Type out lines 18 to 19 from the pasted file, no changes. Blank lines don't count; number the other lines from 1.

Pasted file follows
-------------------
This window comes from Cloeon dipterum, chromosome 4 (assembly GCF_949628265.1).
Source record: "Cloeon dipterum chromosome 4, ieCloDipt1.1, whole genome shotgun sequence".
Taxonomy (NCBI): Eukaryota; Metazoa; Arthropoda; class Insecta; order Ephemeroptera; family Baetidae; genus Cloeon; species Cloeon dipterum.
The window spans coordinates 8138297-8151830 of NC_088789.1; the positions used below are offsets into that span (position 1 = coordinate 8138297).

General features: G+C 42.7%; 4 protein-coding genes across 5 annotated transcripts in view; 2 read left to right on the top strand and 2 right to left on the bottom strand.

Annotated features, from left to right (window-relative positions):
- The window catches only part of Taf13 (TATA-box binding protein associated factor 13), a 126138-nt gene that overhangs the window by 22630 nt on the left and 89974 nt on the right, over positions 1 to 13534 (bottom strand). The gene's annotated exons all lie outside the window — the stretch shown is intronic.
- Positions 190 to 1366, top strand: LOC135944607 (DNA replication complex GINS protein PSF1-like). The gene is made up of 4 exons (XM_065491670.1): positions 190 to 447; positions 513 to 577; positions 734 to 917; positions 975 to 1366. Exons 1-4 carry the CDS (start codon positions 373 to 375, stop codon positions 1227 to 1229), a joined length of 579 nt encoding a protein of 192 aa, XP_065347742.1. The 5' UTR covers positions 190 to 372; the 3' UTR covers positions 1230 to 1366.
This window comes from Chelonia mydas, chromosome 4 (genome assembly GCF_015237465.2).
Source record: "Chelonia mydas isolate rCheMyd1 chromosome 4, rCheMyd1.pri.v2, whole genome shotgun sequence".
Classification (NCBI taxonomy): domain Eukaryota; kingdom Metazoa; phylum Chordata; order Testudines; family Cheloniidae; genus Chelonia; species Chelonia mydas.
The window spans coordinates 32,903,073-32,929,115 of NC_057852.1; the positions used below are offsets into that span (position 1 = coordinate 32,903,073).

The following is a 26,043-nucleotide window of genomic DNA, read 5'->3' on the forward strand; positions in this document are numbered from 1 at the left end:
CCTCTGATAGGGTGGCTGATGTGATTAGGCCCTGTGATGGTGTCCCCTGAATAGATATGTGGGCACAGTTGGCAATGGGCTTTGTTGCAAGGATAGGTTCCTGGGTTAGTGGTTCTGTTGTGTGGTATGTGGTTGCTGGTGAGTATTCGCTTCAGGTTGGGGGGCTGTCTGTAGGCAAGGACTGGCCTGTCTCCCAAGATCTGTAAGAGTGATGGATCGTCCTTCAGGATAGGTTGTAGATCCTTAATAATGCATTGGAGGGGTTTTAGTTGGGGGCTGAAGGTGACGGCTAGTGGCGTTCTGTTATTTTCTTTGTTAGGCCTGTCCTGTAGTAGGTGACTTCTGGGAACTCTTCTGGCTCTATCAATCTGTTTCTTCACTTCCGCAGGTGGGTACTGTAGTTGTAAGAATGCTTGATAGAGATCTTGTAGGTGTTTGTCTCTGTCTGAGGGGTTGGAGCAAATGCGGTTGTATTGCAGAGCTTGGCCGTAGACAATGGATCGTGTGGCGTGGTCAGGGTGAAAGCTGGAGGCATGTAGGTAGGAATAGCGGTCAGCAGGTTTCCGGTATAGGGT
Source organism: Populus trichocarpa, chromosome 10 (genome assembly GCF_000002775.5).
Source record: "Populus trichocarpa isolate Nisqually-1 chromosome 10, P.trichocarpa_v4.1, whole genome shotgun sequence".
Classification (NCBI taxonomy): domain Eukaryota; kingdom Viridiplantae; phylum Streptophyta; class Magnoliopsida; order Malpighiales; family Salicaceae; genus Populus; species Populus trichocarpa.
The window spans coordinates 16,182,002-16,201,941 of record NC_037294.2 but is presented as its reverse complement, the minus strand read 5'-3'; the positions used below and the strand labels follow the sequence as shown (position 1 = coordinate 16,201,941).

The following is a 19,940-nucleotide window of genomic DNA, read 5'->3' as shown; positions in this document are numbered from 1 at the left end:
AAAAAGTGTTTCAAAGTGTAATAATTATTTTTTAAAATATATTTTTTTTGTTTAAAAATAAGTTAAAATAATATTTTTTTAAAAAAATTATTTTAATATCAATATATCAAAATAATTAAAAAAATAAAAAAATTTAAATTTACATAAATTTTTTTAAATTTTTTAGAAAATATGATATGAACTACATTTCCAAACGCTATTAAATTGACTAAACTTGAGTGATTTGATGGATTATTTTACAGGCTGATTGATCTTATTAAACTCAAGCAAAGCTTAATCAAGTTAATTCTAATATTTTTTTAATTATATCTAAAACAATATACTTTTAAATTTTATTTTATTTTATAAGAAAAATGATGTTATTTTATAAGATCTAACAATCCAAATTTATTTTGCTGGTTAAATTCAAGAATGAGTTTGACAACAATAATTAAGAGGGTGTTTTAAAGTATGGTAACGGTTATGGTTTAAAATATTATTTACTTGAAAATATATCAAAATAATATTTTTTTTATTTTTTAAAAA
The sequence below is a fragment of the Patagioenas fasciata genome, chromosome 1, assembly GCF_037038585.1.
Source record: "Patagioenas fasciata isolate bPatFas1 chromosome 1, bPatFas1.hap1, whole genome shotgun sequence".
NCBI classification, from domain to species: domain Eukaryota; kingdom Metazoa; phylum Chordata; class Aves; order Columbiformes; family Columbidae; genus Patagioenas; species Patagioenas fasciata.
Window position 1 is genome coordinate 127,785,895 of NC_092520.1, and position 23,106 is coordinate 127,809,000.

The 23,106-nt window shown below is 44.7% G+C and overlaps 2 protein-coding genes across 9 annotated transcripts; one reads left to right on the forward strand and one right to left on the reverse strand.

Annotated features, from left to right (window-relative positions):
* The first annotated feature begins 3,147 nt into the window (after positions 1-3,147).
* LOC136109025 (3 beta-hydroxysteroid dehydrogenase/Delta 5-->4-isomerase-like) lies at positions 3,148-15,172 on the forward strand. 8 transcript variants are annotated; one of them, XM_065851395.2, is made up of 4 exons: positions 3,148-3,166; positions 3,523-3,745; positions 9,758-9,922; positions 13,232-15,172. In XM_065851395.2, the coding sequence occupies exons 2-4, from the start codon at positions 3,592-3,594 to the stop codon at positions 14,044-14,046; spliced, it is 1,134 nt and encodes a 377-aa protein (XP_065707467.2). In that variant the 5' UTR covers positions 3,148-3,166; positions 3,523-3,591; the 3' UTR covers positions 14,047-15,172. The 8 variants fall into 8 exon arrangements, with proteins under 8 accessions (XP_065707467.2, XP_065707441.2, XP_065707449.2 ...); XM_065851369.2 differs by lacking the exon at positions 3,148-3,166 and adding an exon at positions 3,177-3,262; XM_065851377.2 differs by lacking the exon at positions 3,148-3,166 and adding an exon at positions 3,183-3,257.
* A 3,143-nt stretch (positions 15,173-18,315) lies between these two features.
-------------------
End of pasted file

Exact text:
The window spans coordinates 16,182,002-16,201,941 of record NC_037294.2 but is presented as its reverse complement, the minus strand read 5'-3'; the positions used below and the strand labels follow the sequence as shown (position 1 = coordinate 16,201,941).

The following is a 19,940-nucleotide window of genomic DNA, read 5'->3' as shown; positions in this document are numbered from 1 at the left end: